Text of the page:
Why Hold Reserves?
By Bryan Caplan
Suppose you see an individual, a bank, or a corporation sitting on a big pile of money. What should you conclude?
Theory #1: The actor has nothing good to spend it on. The individual is satiated, at least relative to existing products. The bank doesn’t expect any more loans to be profitable. The corporation doesn’t think that additional production would be profitable.
Theory #2: The actor wants a buffer. The individual, bank, or corporation is worried about the world’s vicisitudes, and sees the money as an insurance policy.
Note: The two theories make opposite predictions about the effect of exogenous income shocks. According to Theory #1, winning the lottery or losing a lawsuit won’t change actors’ behavior (unless the lawsuit is big enough to wipe out the whole money pile). According to Theory #2, in contrast, winning the lottery or losing a lawsuit matters. Indeed, it might lead the actor to drastically change his behavior in order to reestablish a buffer or take advantage of bypassed opportunities.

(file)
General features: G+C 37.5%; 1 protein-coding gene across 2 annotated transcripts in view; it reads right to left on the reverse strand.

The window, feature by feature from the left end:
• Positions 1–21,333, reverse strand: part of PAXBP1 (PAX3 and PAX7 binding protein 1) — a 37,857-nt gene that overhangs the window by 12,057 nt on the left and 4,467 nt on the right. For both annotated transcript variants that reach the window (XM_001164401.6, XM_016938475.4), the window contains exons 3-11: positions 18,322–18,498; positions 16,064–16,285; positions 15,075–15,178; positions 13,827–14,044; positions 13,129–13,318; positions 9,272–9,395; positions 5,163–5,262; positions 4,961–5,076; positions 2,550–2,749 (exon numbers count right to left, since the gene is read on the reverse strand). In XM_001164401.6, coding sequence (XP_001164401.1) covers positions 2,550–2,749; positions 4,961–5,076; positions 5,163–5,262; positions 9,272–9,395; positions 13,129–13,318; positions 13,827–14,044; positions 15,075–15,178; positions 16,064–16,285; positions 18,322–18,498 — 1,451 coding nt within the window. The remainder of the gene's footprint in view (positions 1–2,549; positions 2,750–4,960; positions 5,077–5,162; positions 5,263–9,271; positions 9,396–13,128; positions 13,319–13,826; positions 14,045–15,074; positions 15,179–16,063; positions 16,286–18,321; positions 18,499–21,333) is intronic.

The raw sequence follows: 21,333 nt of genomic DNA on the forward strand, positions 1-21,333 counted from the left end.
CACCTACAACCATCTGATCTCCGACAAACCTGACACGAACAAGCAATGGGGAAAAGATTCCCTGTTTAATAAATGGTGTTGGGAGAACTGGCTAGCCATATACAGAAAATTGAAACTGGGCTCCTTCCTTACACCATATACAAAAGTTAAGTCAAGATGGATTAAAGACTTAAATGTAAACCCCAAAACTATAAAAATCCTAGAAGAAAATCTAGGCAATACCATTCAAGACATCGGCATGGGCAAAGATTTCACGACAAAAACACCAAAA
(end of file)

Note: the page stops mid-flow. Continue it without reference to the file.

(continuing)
Theory #1 is often popular, but all the evidence I’ve heard of supports Theory #2. The most infamous example: In 1936-7, the Federal Reserve acted on Theory #1 by doubling reserve requirements in the face of excess reserves. Banks’ behavior, however, clearly fit Theory #2. Banks increased their “excess” reserves to restore their buffer.
Wages are the largest component of costs thus sticky wages keep costs high and profits low… suppose that the problem is that firms can’t get capital to
expand–perhaps because the banking system is not working well–then
what matters for firm expansion is free cash flow. But sticky wages
keep firm costs high, reducing free cash flow and inhibiting expansion.
Tyler responds, “[H]igh cash reserves are one reason why I don’t think Alex’s nominal wage stickiness story explains current unemployment.”
My defense of Alex: The cash flow mechanism doesn’t assume cash-poor firms. It just assumes Theory #2: Firms hold cash because they want a buffer, not because there’s nothing good to buy. And if past experience is any guide, Theory #2 is correct.